For the first time in a really long time, I've overhauled this website. I would class it as the third generation of my personal website, and I thought I would spend a few paragraphs writing about it.
The first iteration of my website was a handwritten, completely from scratch blogging system that my friends and I all used back in the early 2000's whilst at university. I wrote it in PHP and it was a pretty cool system. Unfortunately I've lost all database backups of that time, so whilst I wanted to bring those posts back into this new website, I unfortunately just couldn't find them. The code for the site still exists, but it is not all that fun without the content (at least, for me).
After a while I gave up on that site and let WordPress take over, so from 2006 or so onwards that is what I used up until early 2020. The issue I always had with WordPress was that WordPress feels so heavy and fragile, and a bit of a black box. It required a powerful (and expensive) VM, or a slow and cheap shared host. For the first decade or so, I used Dreamhost, which was fine. More recently, the website was hosted on an Azure VM, which was far more performant, but it meant I spent a couple of hundred dollars a year on my website setup, and I didn't really enjoy paying that bill every year. I also didn't like feeling like my VM was a hack, a crash, a corruption, or an upgrade away from disaster.
Which brings us to where we are today - I've gone back to simplicity. This website is now static, built using my Site Builder tool. It works by reading in a number of files (one xml file per post, as well as the various other pages on the site), and uses a simple templating framework that I built to generate final html files. I've published everything required to build this static site to GitHub, and I've configured Github Actions to trigger on every commit to the repo to re-run Site Builder, and then to upload the updated site to Azure Blob Storage. I use Azure Blob Storage as it has built-in support for static site hosting, and it is incredibly cheap (I believe I'm paying fractions of a cent per month). On top of this, I use Azure CDN to globally distribute the website to servers closer to my audience, and again, this is costing me fractions of a cent per month.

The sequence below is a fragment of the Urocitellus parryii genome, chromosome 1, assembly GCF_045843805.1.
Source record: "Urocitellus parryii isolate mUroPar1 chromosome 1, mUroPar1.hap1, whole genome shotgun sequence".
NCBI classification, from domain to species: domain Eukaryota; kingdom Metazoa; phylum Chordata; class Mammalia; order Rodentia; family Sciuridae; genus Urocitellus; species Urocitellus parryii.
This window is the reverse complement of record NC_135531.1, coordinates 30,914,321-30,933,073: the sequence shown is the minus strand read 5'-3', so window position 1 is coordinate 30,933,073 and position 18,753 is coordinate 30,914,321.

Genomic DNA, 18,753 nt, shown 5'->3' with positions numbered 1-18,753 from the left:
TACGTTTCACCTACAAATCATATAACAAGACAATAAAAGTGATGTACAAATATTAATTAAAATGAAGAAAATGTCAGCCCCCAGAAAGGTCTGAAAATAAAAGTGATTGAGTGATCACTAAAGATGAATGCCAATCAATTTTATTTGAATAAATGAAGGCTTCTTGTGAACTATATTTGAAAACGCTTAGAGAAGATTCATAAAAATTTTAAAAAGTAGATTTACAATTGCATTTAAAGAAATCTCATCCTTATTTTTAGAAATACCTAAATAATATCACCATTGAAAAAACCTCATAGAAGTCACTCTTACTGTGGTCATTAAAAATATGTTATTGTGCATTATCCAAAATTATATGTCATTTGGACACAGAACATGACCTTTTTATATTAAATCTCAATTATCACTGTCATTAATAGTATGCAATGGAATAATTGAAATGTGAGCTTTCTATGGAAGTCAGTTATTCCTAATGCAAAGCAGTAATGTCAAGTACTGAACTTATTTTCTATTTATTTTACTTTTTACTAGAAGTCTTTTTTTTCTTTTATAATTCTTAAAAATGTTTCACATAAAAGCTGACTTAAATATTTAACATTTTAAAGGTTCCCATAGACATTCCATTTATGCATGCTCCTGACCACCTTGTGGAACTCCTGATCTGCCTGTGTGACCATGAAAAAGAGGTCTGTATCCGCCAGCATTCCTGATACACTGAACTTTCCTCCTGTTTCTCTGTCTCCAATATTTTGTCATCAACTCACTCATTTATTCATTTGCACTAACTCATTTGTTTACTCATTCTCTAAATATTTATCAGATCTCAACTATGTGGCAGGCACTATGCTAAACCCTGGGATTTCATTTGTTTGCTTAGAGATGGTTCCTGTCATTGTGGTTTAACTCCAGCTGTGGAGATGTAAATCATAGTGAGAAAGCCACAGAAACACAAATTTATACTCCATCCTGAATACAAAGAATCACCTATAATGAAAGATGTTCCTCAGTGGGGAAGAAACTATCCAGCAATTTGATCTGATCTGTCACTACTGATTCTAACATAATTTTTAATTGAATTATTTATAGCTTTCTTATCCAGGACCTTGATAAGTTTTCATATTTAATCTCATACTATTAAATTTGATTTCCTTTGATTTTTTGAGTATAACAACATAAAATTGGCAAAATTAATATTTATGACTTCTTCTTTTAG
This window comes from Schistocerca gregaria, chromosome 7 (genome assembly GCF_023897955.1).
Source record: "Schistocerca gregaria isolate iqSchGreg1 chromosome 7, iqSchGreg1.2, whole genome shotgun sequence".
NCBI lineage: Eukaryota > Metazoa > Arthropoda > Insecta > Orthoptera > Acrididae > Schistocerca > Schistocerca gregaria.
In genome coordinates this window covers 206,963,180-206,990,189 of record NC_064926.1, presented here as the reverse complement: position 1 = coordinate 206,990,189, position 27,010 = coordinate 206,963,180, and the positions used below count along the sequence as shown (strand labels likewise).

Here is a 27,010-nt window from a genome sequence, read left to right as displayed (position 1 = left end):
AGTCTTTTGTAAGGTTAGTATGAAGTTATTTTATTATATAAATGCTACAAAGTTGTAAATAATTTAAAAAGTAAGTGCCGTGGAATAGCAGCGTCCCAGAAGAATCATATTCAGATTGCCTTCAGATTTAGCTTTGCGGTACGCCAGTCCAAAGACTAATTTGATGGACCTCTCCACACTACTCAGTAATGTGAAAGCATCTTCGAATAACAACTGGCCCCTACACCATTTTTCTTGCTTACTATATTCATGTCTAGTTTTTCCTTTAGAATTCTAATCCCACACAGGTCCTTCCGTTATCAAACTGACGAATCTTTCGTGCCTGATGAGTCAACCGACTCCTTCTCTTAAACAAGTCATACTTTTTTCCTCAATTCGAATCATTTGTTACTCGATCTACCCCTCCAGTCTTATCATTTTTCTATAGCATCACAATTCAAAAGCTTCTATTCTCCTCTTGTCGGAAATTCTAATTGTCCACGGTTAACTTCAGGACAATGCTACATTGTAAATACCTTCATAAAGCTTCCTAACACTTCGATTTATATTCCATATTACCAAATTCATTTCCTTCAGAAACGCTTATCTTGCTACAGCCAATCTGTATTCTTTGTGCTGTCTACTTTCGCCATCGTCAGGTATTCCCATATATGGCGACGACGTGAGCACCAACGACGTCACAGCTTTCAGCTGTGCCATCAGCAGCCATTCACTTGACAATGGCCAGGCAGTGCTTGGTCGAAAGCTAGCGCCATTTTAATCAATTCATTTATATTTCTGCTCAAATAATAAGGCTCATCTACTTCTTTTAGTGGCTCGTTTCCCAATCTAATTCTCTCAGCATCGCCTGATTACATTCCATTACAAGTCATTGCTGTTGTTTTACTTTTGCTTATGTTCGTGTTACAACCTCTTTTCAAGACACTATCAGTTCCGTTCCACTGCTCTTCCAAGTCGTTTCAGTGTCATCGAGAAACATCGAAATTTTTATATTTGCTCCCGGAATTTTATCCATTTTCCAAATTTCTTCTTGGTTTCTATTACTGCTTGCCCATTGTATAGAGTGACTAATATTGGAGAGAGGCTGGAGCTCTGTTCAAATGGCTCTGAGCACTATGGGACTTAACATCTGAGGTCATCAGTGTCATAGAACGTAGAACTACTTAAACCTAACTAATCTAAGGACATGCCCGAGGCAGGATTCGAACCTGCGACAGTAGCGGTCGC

The end result of this is that every time I want to blog, I add an XML file into my GitHub repository, and GitHub Actions will trigger, build the site, and upload it to Azure Blob Storage, overwriting my old site with the new content. I have all the file revision history in place in GitHub, it's all open source, and I really don't feel like I've lost anything from WordPress. I feel like I understand my site a lot better and can integrate functionality into it far easier than I could under WordPress, as I'm not fighting plugins, PHP, and WordPress.
I spent a substantially larger amount of time extracting the data out of WordPress - I've tried to port all content. I spent a lot of time writing tooling that extracts a WordPress dump of posts to create the post files for this website, and an even longer time going through and tidying these files up to fix links, styling, etc. I also ported the pages from my site into the new templating format I created.
One hurdle remained - I had a number of blog posts with a lot of comments on them, and I really didn't want to throw them away. I also really wanted to have a commenting system - even on a static website I needed a solution! Fortunately, I discovered a means to continue to enable post commenting on a static site! As you can see below, post comments are possible because I've integrated utteranc.es into my website. Utteranc.es works by looking into a specified GitHub repository for a comment with a certain title that matches some property of a blog post, and if a match is found, it will display all comments on that GitHub issue. If a GitHub issue does not exist, and a user leaves a comment, an issue will be created and the comment added. Funnily enough, utteranc.es was written by a fellow Microsoft employee, and it works wonderfully. Once I found this, I wrote another tool that extracts all of the comments from my WordPress website and uploads the comments into GitHub, so that utteranc.es can display them on the relevant post.
With the site simplified, I feel a rejuvenated sense towards blogging again. I've been extremely busy these past years at Microsoft, and I feel like I am not doing my civic duty of sharing my learnings with others, so going forward I hope to more actively blog here about topics of interest.